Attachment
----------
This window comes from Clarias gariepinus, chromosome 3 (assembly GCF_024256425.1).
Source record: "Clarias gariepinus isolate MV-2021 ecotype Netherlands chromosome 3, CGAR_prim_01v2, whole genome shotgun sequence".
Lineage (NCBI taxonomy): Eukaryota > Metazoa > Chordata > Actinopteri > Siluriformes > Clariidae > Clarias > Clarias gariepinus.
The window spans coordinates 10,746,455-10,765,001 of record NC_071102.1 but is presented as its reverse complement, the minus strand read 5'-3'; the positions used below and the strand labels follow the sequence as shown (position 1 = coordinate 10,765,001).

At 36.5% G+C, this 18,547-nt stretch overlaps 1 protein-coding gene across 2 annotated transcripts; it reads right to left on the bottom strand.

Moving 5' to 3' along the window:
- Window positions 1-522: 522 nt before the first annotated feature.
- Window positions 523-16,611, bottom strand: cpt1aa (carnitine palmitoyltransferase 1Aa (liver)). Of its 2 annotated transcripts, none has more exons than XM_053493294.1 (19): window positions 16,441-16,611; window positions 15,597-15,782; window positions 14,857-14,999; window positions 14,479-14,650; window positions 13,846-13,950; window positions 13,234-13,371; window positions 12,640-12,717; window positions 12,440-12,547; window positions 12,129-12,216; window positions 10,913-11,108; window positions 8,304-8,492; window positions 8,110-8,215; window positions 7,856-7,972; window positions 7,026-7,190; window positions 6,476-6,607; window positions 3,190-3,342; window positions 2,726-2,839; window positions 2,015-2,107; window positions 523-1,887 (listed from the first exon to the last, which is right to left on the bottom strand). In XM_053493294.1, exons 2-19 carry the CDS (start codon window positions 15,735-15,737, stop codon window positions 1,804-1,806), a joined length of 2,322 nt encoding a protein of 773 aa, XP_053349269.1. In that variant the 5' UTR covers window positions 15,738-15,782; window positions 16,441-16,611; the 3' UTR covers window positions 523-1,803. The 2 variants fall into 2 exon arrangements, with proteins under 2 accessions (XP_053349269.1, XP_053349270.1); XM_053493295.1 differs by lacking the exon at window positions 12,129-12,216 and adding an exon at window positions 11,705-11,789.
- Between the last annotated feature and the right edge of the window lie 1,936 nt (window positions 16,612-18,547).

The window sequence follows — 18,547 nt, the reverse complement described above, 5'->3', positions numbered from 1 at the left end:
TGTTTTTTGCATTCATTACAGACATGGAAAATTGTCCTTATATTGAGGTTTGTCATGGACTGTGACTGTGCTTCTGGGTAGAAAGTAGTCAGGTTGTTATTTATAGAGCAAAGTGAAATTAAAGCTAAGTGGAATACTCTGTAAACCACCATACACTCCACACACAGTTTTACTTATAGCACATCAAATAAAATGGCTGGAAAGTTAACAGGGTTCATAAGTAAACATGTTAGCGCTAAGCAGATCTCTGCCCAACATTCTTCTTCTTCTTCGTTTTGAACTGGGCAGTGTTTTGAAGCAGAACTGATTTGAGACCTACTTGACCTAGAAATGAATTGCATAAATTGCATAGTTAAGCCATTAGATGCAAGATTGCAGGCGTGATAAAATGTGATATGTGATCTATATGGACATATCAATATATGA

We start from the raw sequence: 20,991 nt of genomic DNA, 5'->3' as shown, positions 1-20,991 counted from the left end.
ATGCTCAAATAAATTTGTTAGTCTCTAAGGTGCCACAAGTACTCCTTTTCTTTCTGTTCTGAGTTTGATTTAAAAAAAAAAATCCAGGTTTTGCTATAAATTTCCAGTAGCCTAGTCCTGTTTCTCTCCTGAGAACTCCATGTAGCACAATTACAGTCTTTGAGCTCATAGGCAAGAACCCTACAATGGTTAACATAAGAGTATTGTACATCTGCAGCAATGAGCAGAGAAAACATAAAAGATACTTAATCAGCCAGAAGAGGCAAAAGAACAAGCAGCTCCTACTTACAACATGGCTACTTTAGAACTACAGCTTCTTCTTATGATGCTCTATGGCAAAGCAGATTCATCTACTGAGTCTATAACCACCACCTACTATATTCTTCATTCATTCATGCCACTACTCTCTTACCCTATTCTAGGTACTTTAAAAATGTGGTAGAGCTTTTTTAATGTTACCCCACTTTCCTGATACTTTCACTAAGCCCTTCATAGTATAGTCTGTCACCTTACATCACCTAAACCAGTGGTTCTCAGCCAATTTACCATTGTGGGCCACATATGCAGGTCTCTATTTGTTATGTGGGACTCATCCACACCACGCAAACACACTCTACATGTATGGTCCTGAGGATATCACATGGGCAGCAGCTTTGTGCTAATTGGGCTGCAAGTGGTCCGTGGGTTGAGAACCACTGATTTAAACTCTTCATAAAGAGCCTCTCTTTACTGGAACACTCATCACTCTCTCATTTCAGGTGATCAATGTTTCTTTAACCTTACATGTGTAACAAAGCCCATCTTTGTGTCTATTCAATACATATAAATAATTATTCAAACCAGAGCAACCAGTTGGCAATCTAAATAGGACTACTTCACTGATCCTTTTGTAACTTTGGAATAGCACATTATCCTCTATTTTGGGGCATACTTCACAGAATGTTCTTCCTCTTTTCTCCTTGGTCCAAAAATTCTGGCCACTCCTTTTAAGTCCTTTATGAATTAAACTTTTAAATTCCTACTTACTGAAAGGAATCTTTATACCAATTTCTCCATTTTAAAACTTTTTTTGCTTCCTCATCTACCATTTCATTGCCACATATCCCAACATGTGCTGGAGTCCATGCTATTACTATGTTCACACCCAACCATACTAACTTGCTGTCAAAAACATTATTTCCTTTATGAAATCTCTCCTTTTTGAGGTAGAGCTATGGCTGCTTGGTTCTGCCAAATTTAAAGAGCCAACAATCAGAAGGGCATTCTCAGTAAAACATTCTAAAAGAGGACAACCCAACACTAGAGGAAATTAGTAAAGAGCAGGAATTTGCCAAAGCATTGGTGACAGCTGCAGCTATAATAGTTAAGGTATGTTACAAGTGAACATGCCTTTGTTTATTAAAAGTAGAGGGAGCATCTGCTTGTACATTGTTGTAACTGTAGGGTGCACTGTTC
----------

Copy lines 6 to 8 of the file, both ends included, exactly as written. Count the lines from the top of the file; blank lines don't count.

Moving 5' to 3' along the window:
- Window positions 1-522: 522 nt before the first annotated feature.
- Window positions 523-16,611, bottom strand: cpt1aa (carnitine palmitoyltransferase 1Aa (liver)). Of its 2 annotated transcripts, none has more exons than XM_053493294.1 (19): window positions 16,441-16,611; window positions 15,597-15,782; window positions 14,857-14,999; window positions 14,479-14,650; window positions 13,846-13,950; window positions 13,234-13,371; window positions 12,640-12,717; window positions 12,440-12,547; window positions 12,129-12,216; window positions 10,913-11,108; window positions 8,304-8,492; window positions 8,110-8,215; window positions 7,856-7,972; window positions 7,026-7,190; window positions 6,476-6,607; window positions 3,190-3,342; window positions 2,726-2,839; window positions 2,015-2,107; window positions 523-1,887 (listed from the first exon to the last, which is right to left on the bottom strand). In XM_053493294.1, exons 2-19 carry the CDS (start codon window positions 15,735-15,737, stop codon window positions 1,804-1,806), a joined length of 2,322 nt encoding a protein of 773 aa, XP_053349269.1. In that variant the 5' UTR covers window positions 15,738-15,782; window positions 16,441-16,611; the 3' UTR covers window positions 523-1,803. The 2 variants fall into 2 exon arrangements, with proteins under 2 accessions (XP_053349269.1, XP_053349270.1); XM_053493295.1 differs by lacking the exon at window positions 12,129-12,216 and adding an exon at window positions 11,705-11,789.